Handmade Hero»Forums»Code
Johan Öfverstedt
45 posts
Hours of Coding
Casey (this is addressed to you as well as to anyone else who feels like chiming in), you have talked about the number of hours of coding done so far on the series multiple times, and I wonder what you think might be the difference between working 7 hours consecutively or 1 hour a day spread over many weeks.

Some pros with spreading the coding effort out across time might be:
-More time to (consciously and unconsciously) reflect on the problem you are solving, thinking about alternative solutions to problems, and maybe do some (offscreen) research into different topics.
-Distance yourself from your code so that you more quickly (counted in number of hours at the keyboard) find warts in the design, as you repeatedly have to parse your previously written code.

Some cons:
-The context switching from day to day as you forget a lot of details which were clear in your mind when the code was written.
-The overall loss of momentum which comes from not being able to plow through a troublesome area of the problem quickly which might affect morale.
-The risk of avoiding some hard problems as they might be difficult to tackle in short bursts of coding.

Casey Muratori
801 posts / 1 project
Casey Muratori is a programmer at Molly Rocket on the game 1935 and is the host of the educational programming series Handmade Hero.
Hours of Coding
Not sure I know the answer to this, really. I've never done "one hour a day" coding before, so this is my only experience with it, and it's not really a fair test because I have to explain things all the time, so half my brain is not concentrating on the code :)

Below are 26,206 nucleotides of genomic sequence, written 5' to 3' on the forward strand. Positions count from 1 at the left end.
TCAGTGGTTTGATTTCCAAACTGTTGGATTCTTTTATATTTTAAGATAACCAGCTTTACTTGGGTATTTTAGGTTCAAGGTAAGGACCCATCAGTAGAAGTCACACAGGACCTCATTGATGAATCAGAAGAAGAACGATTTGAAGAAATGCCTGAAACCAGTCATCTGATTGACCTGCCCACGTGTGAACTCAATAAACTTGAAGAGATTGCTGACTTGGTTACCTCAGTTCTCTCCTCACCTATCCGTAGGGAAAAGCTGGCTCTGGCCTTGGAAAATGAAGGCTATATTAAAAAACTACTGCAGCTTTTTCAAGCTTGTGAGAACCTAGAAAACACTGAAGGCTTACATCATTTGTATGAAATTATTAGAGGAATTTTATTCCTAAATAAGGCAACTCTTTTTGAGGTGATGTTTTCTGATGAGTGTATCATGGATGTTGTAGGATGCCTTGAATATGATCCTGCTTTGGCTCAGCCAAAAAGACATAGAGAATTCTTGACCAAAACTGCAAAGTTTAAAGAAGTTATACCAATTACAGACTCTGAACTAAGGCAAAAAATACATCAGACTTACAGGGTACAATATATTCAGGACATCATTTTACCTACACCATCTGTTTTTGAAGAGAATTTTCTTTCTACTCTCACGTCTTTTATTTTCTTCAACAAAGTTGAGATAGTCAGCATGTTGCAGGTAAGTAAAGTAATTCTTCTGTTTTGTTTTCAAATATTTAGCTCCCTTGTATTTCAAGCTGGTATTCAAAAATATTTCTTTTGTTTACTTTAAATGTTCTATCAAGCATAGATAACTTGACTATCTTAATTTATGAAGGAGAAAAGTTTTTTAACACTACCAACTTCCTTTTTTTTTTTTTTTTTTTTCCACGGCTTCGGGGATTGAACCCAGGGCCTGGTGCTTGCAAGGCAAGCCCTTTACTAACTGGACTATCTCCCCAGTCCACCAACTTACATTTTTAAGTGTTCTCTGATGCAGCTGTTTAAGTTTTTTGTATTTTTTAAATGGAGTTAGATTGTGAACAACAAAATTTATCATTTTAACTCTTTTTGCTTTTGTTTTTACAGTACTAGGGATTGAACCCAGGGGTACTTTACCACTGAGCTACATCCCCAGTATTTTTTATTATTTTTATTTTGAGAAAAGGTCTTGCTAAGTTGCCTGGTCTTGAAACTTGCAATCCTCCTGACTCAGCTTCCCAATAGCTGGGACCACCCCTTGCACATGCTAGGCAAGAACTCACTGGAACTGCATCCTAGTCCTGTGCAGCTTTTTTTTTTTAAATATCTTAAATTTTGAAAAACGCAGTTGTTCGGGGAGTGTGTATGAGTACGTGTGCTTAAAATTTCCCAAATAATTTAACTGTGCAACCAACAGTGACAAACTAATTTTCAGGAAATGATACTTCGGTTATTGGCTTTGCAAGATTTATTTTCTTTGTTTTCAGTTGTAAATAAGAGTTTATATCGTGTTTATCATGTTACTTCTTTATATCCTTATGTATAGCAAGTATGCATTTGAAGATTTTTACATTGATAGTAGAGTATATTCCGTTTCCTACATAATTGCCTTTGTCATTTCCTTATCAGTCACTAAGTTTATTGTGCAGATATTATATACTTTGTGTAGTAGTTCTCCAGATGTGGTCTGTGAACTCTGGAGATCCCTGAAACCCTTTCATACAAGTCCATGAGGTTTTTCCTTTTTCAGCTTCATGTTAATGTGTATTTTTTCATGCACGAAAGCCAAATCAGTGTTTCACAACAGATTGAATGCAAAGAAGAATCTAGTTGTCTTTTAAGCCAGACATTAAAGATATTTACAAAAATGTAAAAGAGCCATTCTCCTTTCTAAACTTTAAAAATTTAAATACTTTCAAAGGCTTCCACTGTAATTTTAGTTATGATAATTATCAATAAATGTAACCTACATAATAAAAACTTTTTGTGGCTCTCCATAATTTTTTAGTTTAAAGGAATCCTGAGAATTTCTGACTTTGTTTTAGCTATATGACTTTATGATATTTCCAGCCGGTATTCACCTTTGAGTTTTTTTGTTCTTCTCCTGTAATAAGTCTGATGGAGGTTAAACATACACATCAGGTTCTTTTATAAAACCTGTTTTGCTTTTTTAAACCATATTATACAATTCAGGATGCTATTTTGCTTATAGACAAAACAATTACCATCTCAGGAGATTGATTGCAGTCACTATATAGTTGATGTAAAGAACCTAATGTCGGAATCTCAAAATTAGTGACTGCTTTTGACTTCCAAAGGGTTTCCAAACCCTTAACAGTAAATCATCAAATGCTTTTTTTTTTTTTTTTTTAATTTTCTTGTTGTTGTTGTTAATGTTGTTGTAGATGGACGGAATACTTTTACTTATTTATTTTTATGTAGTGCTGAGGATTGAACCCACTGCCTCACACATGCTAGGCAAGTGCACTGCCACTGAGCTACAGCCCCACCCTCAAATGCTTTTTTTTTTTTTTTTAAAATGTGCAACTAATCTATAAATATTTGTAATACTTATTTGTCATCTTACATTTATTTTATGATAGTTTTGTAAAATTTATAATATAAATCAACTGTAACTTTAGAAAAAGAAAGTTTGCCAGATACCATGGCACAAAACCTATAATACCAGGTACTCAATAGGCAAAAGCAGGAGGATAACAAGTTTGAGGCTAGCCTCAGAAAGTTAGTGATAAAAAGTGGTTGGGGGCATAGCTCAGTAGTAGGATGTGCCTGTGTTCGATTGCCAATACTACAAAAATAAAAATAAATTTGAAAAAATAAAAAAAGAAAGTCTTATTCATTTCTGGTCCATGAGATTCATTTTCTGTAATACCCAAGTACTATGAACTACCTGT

In general, I would say that I don't find I need time away from code. If I'm working on something and I get stuck, typically I find it's much more productive to just switch to working on some other part of the code rather than to stop altogether.

- Casey
Iker Murga
43 posts
Hours of Coding
An artist at The Witness is working at a personal project at a similar rythm. He has written a blog post about it, where he does talk about some of the issues you mention:


I do believe this approach has some advantages (if time constraints are not an issue), but as he mentions in the blog post there is a huge difference to Casey´s approach, which is being able to work on it for a few hours straight occasionally (of course not having to stop right at the one hour mark and not having to explain himself to an audience as he is working are also huge differences... but I guess you know what I meant).

I do wonder if some of those issues that are solved when spacing his keyboard time apart are due more to his inexperience as a programmer (I can't tell how experienced he is at programming from the blog).